Each week we bring you the most popular and interesting posts of the past five days. Here is the current selection to give you topics to explore and share over the weekend.
It’s not the kids who’ve been flattened to 2D photographs of themselves, it’s the chairs that have been realized as three-dimensional models. These fully functional pieces of furniture, a 2013 thesis project called “Rough Sketch Products” realized by Tokyo University of the Arts student Daigo Fukawa, look like they leapt straight from a napkin – or even someone’s mind – into the three-dimensional world. Though we can’t say how comfortable the seats are (they appear to be made out of wire), the effect is both visually stunning and humorous.
Russian designer Ilya Kalimulin has imagined unusual products that trusted brands could be making that would completely change the opinion people had of those companies. He placed the trademark colors of M&Ms onto bullets and created a cigarette box with Lipton Tea branding. It is a bizarre and curious project and commentary on the pervasive, and recognizable nature of branding.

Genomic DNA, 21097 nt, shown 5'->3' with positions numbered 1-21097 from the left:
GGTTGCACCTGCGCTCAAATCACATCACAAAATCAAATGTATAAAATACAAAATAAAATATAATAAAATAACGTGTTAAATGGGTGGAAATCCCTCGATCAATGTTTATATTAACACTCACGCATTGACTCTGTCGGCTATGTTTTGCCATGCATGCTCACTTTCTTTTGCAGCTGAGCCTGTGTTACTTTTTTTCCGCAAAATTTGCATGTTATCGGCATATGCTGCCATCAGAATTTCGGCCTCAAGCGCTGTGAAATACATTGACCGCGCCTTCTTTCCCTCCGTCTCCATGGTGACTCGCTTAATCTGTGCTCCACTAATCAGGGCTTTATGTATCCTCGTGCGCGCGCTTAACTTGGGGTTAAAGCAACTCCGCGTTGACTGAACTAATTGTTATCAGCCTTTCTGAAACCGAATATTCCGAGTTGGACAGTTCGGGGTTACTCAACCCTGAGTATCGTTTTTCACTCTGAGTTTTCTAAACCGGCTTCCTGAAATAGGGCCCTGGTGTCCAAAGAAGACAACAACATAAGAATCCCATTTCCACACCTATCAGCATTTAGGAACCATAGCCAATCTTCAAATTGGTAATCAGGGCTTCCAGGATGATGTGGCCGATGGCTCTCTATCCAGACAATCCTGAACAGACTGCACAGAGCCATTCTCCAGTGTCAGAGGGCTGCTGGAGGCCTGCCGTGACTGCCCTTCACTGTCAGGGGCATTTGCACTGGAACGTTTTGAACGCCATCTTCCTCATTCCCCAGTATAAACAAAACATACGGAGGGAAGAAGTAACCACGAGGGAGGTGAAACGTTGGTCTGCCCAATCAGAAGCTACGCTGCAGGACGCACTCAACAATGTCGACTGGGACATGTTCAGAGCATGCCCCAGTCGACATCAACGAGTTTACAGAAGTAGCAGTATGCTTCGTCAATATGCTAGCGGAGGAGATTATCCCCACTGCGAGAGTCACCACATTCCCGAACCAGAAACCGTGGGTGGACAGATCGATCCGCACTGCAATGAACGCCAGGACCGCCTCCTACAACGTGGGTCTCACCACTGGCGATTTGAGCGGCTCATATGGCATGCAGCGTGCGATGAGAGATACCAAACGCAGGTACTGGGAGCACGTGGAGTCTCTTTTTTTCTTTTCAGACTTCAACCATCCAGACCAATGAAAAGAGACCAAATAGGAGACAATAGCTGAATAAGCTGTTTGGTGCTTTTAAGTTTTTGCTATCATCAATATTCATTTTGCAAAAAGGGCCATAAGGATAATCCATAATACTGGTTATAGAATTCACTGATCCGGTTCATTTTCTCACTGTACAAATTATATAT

In an effort to curtail the distinctly Nordic phenomenon of snoozing in near-perpetual darkness, Philips collaborated with Swedish creative agency Deportivo to develop Unsnooze – The Game, an iOS app that would turn waking up into a competitive game. Users set the alarm as they normally would, and are pitted against other players who set their alarm for the same time. Those who turn off the alarm first win, and of course, if you snooze, you lose.
Premium dog and cat food brand Nature’s Recipe has launched a digital campaign that allows pet owners to bring their dogs or cats into the world of digital photo sharing through a lightweight camera fastened onto their collar. The pics can be edited and shared via digital scrapbooks on the campaign site, and further shared through standard social media channels using the campaign hashtag #RecipeforMoments.
Poland-based interactive agency 8k has decided to offer their new and existing clients the chance to pay as much, or as little, as they want for various design services. There are eight rules for customers to keep in mind, some of which include having to explain why you paid what you paid, and the fact that the company can choose whether or not to take your project in the first place.